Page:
MARK Webber now wishes he had turned the air blue at Silverstone as it might have avoided red faces all round at Red Bull Racing.
The team’s front-wing controversy dominated the British Grand Prix weekend, one that culminated in Webber claiming a deserved victory, but also sparking a storm.
After taking the chequered flag Webber sniped over the team radio: “Not bad for a number two driver!”
It was a sharp reference to the fact the new front wing on his car had been removed 25 minutes before qualifying and handed to team-mate Sebastian Vettel after his broke in final practice.
As all radio transmissions are screened by the FIA prior to being aired, and only a select handful are given clearance, Webber knows if he had sworn in making his comment it would have been censored.
“I’ve no regrets, but as a sportsman sometimes things happen in the heat of the moment,” said Webber.
“I should have put some colourful language either side of my radio transmission because maybe it would never have got run.
“But obviously I was polite, it did get run, and a few extra people heard what I had to say.”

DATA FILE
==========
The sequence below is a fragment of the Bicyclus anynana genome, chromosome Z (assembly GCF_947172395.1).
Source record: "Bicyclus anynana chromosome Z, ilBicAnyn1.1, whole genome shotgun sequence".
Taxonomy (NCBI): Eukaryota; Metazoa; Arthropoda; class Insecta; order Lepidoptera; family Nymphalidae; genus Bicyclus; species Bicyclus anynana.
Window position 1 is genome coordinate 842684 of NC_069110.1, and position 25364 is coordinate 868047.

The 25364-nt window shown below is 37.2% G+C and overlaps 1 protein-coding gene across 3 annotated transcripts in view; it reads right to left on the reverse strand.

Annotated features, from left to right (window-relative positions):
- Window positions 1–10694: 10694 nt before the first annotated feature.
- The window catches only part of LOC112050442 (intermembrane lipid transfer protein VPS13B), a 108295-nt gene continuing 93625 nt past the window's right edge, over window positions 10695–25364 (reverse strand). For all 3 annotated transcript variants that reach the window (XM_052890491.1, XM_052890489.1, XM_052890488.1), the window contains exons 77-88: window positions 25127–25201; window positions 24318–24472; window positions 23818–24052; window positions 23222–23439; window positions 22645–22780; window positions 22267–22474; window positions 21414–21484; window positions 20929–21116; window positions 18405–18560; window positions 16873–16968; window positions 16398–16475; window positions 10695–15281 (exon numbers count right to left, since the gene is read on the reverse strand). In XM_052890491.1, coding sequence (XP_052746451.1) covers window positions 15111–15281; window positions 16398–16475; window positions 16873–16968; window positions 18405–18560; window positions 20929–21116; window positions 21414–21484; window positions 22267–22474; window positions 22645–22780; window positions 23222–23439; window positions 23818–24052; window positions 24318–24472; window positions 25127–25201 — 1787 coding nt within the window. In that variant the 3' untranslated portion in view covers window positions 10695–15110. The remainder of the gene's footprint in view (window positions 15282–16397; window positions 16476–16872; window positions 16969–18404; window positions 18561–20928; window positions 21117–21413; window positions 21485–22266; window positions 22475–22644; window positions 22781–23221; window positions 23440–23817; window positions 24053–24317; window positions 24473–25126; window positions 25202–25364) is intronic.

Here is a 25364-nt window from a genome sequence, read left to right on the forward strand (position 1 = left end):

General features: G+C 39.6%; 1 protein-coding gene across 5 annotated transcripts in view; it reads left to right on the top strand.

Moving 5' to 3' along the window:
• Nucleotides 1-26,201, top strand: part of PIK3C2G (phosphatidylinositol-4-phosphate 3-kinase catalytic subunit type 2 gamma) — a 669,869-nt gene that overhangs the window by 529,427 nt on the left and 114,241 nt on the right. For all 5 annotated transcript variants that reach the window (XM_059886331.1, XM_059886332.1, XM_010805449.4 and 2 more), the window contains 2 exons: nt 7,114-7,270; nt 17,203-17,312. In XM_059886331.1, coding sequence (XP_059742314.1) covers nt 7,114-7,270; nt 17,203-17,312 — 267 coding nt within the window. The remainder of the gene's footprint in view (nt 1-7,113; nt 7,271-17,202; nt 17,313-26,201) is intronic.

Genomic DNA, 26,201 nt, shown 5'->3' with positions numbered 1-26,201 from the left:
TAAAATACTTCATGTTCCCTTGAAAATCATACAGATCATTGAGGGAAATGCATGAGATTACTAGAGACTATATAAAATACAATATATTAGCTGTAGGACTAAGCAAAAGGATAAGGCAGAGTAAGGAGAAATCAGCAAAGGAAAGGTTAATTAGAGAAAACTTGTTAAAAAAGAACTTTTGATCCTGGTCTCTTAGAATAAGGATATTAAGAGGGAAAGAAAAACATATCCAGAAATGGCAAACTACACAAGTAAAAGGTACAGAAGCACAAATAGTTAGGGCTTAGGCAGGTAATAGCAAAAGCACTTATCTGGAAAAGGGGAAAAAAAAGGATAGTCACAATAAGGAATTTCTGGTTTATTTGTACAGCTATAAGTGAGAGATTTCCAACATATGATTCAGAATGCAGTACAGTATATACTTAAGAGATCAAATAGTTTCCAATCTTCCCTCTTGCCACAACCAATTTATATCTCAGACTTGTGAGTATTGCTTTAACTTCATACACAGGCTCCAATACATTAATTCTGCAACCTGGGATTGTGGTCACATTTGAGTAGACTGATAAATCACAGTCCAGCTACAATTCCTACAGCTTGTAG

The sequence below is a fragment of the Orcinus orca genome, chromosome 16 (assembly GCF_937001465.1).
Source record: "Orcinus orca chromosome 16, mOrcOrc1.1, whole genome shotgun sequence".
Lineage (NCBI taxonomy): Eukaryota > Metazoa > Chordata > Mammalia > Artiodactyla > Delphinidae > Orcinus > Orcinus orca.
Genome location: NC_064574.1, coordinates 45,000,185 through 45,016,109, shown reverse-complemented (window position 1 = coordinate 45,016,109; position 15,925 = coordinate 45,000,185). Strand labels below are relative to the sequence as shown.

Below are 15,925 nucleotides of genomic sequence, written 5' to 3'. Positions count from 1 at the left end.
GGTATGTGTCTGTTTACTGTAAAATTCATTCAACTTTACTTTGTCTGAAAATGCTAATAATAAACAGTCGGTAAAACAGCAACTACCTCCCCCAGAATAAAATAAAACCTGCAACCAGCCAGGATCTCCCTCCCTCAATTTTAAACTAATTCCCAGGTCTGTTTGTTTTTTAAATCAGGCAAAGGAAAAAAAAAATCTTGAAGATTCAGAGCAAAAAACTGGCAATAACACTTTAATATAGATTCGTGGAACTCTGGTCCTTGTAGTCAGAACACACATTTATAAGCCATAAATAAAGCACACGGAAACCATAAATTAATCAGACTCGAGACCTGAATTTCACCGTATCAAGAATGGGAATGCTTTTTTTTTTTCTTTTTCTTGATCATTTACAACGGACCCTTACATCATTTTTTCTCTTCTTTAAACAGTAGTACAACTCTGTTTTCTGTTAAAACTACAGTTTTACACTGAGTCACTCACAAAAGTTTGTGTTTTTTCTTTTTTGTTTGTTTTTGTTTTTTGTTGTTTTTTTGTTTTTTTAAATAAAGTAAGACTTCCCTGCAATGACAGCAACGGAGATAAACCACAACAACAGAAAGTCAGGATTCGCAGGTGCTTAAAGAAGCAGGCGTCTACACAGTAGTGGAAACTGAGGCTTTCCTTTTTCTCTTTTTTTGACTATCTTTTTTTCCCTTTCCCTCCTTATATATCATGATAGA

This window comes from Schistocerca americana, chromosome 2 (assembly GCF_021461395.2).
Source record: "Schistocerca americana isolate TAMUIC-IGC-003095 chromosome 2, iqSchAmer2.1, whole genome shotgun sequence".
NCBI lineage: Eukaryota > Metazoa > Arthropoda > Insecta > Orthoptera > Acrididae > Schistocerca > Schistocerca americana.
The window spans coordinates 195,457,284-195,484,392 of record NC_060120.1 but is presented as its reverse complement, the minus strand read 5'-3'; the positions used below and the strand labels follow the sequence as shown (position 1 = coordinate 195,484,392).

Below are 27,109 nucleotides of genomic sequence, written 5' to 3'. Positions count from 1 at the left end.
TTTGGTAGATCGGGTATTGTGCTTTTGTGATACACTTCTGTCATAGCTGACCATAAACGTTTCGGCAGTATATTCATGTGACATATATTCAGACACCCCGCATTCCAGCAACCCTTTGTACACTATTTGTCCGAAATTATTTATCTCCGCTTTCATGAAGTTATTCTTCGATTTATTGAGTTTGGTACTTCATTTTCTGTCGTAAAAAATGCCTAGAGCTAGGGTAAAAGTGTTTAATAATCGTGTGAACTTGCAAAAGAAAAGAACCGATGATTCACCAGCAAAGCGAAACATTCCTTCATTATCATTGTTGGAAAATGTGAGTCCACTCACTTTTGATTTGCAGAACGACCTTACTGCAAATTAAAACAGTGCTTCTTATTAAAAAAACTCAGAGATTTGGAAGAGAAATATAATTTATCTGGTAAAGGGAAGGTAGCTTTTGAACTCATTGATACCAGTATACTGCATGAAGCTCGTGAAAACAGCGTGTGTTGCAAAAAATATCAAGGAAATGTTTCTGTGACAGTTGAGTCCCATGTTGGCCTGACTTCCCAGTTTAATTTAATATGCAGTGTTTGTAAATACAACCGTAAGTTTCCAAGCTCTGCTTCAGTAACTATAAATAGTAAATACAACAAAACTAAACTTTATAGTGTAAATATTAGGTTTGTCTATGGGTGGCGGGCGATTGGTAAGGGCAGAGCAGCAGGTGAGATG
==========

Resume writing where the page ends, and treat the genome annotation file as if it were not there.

The air has since been cleared between himself and team principal Christian Horner, who has admitted to a break down in communication with his driver.
“At Silverstone we could have done a better job in communicating with Mark just before qualifying,” confirmed Horner.
“Situations happen up and down the pit lane where decisions have to be made. We spoke about it a lot after the event, and a lot was made of it more than it warranted.
“But as a team we are pushing very hard, pushing to get components to the circuit very aggressively, as are the other front running teams.”
Meanwhile, FIA safety delegate Charlie Whiting has no reason to suspect the inaugural Korean Grand Prix will not take place this season.
Whiting last week made a site inspection of the Korea International Circuit, being developed at a cost of around £200m, examining the facilities and the track.
Despite reassurances from Yung Cho-change, chairman of the Korea Auto Valley Operation (KAYO) that his venue will be ready to host the October 24 race, speculation persists it will be cancelled.
Whiting, however, was more than happy with his visit, although has stated that with 12 weeks to go it is not ready.
Despite that he is convinced the country will become the latest to play host to F1.
Whiting said: “I found the work carried out to date to be to the highest standards and was fully satisfied with the inspection. There is still work to be done, but the circuit should be ready in good time for the first Grand Prix.
“Weekly progress reports will be submitted to the FIA and a further inspection will be carried out in six to seven weeks.”
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